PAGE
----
Friday, August 7, 2015

Violating the Lieber Code: The March From the Sea

 Columbia SC Ruins

On April 24, 1863—-just three months after the cruel and retaliatory Emancipation Proclamation–Lincoln issued an order drafted by Columbia University law professor Francis Lieber that codified the generally accepted universal standards of warfare, particularly as it related to the lives and property of civilians. Among the actions it deemed to be criminal and prohibited were the “wanton devastation of a district,” “infliction of suffering” on civilians, “murder of private citizens,” “unnecessary or revengeful destruction of life,” and “all wanton violence…all robbery, all pillage or sacking…all rape, wounding, maiming, or killing.”

It is true that it also provided, in its articles 14 and 15, a slippery provision called “military necessity,” under which “destruction…of armed enemies” and of “other persons whose destruction is incidentally unavoidable” was completely permissible, and allowed “the appropriation of whatever an enemy’s country affords” by the conquering army. But it is clear that the overall intent of the Code was to rein in atrocities by the Union Army, particularly toward civilians.


  1. Sow the wind reap the whirlwind. It's interesting to note that early on in the war Stonewall Jackson stated that some men should be sent north to do the same kind of damage to yankee towns and cities. He believed that the northern troops would eventually get around to it and he wanted to beat them to the punch - bring the war home to them so to speak.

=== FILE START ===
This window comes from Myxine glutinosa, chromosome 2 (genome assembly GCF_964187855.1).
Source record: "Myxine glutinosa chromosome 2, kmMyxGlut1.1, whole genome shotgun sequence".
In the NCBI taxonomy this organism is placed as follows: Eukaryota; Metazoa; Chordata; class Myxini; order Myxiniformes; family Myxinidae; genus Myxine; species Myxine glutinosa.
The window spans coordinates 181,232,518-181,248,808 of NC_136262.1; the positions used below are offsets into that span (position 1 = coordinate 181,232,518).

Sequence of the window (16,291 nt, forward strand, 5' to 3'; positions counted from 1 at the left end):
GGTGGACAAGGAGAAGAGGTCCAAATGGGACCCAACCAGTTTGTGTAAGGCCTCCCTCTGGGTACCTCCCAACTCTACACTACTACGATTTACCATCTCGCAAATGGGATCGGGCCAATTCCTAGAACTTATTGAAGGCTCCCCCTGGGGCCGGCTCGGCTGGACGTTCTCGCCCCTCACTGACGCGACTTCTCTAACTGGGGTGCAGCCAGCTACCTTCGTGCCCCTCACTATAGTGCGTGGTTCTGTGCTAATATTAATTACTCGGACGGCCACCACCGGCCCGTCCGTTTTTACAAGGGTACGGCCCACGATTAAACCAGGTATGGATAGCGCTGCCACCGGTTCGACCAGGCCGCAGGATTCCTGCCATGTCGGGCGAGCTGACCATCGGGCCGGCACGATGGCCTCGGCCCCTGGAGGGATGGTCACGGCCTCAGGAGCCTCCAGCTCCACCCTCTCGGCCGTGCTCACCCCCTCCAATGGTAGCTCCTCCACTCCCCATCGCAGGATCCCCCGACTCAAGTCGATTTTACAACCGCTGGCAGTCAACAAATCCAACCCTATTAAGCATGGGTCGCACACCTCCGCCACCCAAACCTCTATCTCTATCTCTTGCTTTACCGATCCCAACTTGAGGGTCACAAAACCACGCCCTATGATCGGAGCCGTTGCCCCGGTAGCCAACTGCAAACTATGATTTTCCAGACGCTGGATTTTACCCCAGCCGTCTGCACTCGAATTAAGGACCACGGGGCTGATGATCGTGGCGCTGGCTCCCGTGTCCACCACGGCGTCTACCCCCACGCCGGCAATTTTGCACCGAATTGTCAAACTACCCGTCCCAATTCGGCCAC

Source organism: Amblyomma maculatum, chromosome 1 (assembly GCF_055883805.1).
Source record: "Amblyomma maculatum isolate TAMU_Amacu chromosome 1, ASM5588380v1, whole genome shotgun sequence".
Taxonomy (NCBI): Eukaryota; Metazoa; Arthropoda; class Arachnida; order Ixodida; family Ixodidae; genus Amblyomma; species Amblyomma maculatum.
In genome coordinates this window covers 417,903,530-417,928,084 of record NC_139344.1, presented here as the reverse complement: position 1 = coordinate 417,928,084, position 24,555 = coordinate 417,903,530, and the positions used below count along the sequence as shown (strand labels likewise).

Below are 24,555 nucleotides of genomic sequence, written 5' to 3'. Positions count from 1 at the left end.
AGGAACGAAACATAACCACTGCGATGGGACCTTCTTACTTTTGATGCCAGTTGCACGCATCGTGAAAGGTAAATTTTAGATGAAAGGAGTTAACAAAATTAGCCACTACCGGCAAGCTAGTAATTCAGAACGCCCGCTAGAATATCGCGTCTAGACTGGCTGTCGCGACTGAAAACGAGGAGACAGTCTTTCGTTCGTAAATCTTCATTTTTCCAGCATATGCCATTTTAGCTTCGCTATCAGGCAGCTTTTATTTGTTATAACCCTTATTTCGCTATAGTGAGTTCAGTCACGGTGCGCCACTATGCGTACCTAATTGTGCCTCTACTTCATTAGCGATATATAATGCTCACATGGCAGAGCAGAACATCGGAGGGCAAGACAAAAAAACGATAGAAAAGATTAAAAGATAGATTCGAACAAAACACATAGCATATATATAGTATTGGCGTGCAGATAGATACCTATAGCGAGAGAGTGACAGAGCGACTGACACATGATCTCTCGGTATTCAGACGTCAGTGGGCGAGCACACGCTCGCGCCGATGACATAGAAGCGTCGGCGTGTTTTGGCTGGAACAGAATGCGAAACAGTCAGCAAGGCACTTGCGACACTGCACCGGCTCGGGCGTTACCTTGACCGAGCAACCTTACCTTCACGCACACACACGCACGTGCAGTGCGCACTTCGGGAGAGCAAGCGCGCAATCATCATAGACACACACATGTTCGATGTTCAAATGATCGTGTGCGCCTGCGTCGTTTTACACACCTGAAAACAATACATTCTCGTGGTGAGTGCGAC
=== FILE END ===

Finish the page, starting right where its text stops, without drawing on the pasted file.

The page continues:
He was over ruled by those who believed the north would not stoop to such uncivilized behavior. He saw what was coming.
    Red in OleVirginny

    1. Yes, he wanted to raise the Black Flag.

      General Lee:

      8. "The commanding general considers that no greater disgrace could befall the army, and through it our whole people, than the perpetration of the barbarous outrages upon the unarmed and defenceless and the wanton destruction of private property, that have marked the course of the enemy in our own country...

      It must be remembered that we make war only upon armed men, and that we cannot take vengeance for the wrongs our people have suffered without lowering ourselves in the eyes of all whose abhorrence has been excited by the atrocities of our enemies, and offending against Him to whom vengeance belongeth, without whose favour and support our efforts must all prove in vain."

  2. Northern cities should have been torched. Saboteurs should have lit up NYC, Boston, Chicago & every other Northern City at night to increase the likelihood of civilian casualties.